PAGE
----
Wrestler Sakshi Malik has switched back to her attacking style of play. She is extremely confident of doing well at the World Championships in Kazakhstan and her first priority for now is to qualify for the Olympics.

In an interview with The Sunday Guardian during an event here, Sakshi talks about her game plan, training and why she does not endorse the idea of Indian Olympic Association’s (IOA) proposal to withdraw from the 2022 CWG games.

 

Q. Do you think you should train overseas more due to below par standards of wrestling in India?

A. We do that as well. I did my training in Spain and Italy. Some very good countries participated. We don’t have many partners here but we frequently go overseas for partners.

Q. How confident are you for the World Championships in Kazakhstan?

A. I am very confident for the World Championships and we prepare throughout the year for competitions like these. My focus right now is this championship because it’s the first qualification round. Olympics will be a year away after this. I will start preparing for the Olympics after this tournament.

Q. Your attacking style of play changed after clinching bronze at Rio Olympics. You have made statements that you ended up on the losing side because of your defensive approach…

A. My game has always been attacking. I was getting defensive after scoring points which benefited the opponents. But I am not committing the same mistake again. I will stick to my attacking style of play and won’t repeat the mistakes. Attacking is always a positive approach. He/she can gain points at any point of time. Player whose approach is defensive can only defend. So, I am working towards attacking the opponent for the entire six minutes.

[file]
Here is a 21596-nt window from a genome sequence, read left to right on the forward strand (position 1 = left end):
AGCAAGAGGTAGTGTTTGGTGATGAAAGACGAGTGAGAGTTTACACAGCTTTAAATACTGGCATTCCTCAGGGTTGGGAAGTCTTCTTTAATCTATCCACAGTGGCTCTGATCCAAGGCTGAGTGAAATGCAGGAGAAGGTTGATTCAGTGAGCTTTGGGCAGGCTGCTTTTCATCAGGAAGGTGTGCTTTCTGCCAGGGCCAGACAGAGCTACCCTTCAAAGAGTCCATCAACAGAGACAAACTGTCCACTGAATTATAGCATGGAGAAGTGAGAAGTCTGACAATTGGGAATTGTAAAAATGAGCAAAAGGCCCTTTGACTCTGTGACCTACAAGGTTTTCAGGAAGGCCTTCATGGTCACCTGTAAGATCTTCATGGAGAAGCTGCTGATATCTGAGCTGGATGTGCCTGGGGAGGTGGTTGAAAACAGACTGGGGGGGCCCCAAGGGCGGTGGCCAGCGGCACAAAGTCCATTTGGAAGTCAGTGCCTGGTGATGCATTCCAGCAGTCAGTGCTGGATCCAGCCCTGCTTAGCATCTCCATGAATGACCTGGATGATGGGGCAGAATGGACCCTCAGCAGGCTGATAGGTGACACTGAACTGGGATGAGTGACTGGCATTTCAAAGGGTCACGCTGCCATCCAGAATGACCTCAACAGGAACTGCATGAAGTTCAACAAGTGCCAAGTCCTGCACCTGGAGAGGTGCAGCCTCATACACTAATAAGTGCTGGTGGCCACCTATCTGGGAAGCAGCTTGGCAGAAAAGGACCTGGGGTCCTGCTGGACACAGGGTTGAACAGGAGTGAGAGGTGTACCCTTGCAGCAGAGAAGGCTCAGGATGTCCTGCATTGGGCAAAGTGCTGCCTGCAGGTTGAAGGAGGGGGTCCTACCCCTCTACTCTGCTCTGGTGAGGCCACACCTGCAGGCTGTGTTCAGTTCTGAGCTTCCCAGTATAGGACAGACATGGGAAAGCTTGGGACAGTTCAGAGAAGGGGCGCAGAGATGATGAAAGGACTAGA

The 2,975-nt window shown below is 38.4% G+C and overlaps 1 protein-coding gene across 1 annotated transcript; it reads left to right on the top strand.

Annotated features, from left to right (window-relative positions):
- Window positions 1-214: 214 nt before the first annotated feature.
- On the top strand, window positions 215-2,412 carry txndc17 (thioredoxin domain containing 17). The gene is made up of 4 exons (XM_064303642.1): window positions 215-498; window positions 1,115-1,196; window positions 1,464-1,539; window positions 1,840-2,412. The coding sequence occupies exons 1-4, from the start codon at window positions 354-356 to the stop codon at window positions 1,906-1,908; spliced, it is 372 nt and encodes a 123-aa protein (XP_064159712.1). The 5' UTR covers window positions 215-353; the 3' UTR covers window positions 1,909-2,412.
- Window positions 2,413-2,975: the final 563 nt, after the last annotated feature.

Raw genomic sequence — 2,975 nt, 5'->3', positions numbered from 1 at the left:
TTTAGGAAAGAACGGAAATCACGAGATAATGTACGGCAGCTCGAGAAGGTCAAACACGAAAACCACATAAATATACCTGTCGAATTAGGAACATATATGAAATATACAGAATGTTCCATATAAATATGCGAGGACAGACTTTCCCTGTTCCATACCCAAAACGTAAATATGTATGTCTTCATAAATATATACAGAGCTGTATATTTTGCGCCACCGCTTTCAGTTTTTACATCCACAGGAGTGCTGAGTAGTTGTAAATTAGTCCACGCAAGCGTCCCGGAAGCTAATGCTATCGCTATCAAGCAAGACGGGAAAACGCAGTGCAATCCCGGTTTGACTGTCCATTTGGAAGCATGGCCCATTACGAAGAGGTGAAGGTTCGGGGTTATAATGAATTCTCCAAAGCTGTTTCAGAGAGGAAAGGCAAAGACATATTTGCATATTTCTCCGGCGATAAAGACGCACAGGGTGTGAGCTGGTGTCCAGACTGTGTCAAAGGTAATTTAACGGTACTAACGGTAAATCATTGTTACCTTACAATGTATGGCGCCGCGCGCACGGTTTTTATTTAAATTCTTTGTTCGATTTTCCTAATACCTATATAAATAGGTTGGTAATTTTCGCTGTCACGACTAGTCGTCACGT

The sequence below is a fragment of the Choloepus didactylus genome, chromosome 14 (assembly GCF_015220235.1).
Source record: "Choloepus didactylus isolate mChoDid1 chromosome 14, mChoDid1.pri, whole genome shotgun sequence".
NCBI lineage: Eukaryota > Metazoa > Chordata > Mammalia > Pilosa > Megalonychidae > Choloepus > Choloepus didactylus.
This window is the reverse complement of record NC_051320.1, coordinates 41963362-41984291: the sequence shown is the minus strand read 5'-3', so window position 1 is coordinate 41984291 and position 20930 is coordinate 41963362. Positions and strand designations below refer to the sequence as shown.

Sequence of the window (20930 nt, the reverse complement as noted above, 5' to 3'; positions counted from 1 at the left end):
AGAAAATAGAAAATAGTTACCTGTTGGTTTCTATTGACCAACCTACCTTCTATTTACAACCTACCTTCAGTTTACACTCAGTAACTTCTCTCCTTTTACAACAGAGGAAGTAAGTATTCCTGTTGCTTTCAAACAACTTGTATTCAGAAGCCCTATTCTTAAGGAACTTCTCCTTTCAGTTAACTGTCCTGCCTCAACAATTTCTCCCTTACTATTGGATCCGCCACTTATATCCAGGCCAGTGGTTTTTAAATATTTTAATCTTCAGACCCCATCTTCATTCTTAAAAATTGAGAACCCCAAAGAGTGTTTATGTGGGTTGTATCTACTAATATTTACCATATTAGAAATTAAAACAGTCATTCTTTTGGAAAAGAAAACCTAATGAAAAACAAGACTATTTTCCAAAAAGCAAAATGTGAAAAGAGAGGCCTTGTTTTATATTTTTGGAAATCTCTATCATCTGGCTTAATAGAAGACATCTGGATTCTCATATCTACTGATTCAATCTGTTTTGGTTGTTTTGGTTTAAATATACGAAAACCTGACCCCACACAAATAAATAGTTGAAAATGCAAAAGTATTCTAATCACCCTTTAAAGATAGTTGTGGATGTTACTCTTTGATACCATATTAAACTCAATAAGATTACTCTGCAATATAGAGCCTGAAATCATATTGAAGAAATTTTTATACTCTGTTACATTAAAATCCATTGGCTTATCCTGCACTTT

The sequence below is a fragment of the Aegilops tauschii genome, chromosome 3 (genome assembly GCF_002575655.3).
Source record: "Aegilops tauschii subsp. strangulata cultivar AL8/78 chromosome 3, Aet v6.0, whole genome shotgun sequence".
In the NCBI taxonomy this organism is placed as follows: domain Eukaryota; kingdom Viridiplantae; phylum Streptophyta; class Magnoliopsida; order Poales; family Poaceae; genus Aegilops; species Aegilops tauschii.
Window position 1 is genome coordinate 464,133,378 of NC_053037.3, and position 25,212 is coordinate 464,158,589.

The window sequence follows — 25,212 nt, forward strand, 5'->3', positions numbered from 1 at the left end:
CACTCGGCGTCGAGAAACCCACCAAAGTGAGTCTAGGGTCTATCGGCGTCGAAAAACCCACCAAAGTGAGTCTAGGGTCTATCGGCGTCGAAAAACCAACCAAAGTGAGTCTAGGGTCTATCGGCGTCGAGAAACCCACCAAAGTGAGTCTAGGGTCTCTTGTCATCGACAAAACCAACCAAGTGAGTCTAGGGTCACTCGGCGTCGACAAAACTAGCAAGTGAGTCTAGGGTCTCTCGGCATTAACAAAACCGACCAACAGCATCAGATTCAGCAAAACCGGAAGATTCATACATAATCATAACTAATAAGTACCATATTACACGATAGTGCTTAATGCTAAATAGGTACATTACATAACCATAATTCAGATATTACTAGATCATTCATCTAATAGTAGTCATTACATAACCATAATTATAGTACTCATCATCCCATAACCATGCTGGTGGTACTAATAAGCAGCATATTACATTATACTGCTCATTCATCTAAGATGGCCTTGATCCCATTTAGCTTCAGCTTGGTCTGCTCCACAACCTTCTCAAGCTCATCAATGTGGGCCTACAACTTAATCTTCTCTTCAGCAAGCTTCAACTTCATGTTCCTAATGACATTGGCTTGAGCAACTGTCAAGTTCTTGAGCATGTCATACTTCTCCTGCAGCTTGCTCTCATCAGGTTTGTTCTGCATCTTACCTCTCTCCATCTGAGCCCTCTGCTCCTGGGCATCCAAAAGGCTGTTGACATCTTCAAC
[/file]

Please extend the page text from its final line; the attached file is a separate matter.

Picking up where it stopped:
Q. Do you think situation in Wrestling is much better now?

A. It definitely has improved and should improve more. When I started, I remember getting 3000 rupees a month and 100 rupees per day for juice and food. It looked like a big amount back then. I think there is lot more to be done. Wrestlers should be getting more so that they are able to buy their own kit, shoes and costumes. It will give them a lot of motivation.

Q. Have you witnessed any change after you became the first female wrestler from India to win a medal at the Olympics?

A. When I started wrestling, there were very few girls. Things have changed and now there are so many of them that we have to put them in different slots. Juniors and seniors have different slots assigned to them. I feel extremely proud that girls are taking up wrestling and parents now see this as a career option. I am happy to motivate them.

Q. We have lost games by narrow margins. Do you think we have progressed slowly than other countries?

A. I don’t think so. Earlier, we were the ones to approach other countries and now they ask the Federation and say they want to come here (in India). They also ask them to send wrestlers to their country. So, we have improved a lot and gone a notch higher in this aspect.

Q. Has your game ever changed if you are facing an Indian opponent?

A. My game always remains the same. We have worked for so many years, honing our skills.

Q. Tell us about your preparations for Olympics…

A. First and foremost my target is to qualify for the Olympics. If that happens then we will put forth a plan and, perhaps, go to some other country where the weather is good and we have partners.

Q. Your take on IOC’s proposal to pull out of 2022 CWG…

A. We have a contingent and if a decision is made to drop shooting, it will affect the entire country because our country gets a lot of medal through shooting. Let’s not think of boycotting CWG, but pray that shooting is included.

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